U.S. Sen. Jon Ossoff: Building high-speed rail in Georgia can be ‘transformative’
By Maria Saporta
During his talk to the Rotary Club of Atlanta on June 27, U.S. Sen. Jon Ossoff made a plea for Georgia to revisit the development of high-speed rail to connect Atlanta with cities across the Southeast.
Ossoff said he was able to appropriate $8 million to conduct a “Stage One” Environmental Impact Study “for high-speed rail connecting Atlanta to Savannah by way of Macon.”
But that is just the beginning.
“This has the potential to be a really significant part of our state’s infrastructure future,” Ossoff told the Rotarians. “It’s an example of what one senator can do when we get involved in detail in the appropriations process. Because of the difficulty that we have as a country, accelerating the planning and construction of infrastructure, it’s possible this could take up to five years to complete.”
But Ossoff said he was going to try to “accelerate” that time frame by working with the Georgia Department of Transportation and other local stakeholders.
As he described it, the goal would be to have commuter rail links between Macon and Atlanta along the I-75 as part of Georgia’s long-term future of regional growth and infrastructure.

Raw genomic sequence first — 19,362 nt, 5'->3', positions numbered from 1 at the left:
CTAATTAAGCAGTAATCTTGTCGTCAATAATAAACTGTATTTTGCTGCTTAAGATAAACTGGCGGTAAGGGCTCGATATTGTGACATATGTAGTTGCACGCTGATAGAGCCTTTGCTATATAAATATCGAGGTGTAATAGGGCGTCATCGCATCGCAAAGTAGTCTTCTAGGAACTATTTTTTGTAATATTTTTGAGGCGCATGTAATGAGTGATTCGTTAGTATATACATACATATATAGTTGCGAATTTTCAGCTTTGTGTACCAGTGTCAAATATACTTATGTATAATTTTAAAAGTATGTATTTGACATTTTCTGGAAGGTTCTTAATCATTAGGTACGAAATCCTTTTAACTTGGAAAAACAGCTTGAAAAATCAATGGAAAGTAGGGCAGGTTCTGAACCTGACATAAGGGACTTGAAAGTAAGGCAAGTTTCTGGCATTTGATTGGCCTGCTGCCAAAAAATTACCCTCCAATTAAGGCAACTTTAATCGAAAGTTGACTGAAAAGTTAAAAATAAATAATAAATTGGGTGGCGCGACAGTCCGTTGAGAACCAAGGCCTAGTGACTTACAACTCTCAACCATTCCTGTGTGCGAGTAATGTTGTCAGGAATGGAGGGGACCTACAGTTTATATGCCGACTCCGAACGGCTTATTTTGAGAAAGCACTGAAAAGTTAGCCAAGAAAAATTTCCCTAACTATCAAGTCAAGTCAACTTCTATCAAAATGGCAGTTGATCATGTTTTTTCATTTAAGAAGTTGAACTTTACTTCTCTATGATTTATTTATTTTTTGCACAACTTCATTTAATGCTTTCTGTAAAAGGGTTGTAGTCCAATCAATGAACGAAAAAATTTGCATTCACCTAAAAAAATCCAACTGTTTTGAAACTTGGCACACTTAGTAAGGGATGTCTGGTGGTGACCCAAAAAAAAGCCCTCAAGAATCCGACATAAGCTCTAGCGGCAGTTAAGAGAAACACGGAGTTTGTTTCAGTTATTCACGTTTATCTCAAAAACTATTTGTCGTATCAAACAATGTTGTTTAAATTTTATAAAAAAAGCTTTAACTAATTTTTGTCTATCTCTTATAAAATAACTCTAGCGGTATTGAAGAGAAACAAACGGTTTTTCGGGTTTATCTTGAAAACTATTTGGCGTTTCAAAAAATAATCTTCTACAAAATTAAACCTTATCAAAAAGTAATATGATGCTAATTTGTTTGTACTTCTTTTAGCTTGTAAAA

Eventually, Ossoff said he would like to have high-speed rail connecting Atlanta to Savannah.
“True high-speed rail has the potential to be transformative and part of a broader Southeast region high-speed rail corridor that could include Atlanta-Charlotte, Atlanta-Augusta, Atlanta-Charleston, Atlanta-Nashville,” Ossoff said, adding that high-speed rail could “have a really profound impact on our region’s integrated growth.”
Rotarian Milton Jones told Ossoff the idea is not new. About 20 years ago, he chaired the Georgia State Alliance for high-speed rail on behalf of the Metro Atlanta Chamber. He said the date and research for the 14-city Alliance could still be valuable as the senator pushes for greater rail connections.
Ossoff told Rotarians that he’ll be meeting with Pete Buttigieg, the U.S. Secretary of Transportation, in the next couple of weeks to discuss the Southeastern rail corridor.
“The Northeast region benefits tremendously from the maturity of intercity passenger rail in that area,” Ossoff said. “What’s really important is that we build a strong and sustainable business case and a model that won’t be unduly reliant on subsidies… When you look at the growth trajectory of the Southeast region, this is one of the most economically sensible places in the country to build out that kind of rail network. And it’s also something that has united folks on all sides of the political spectrum here in metro Atlanta.”
Ossoff went on to say there’s a coalition of cities that are working towards connecting Atlanta with commuter rail.
Given the congestion on Georgia’s interstate system, building commuter and high-speed rail will become necessary.
“The congestion is not going away,” Ossoff said. “We have to develop alternate modes of transportation.”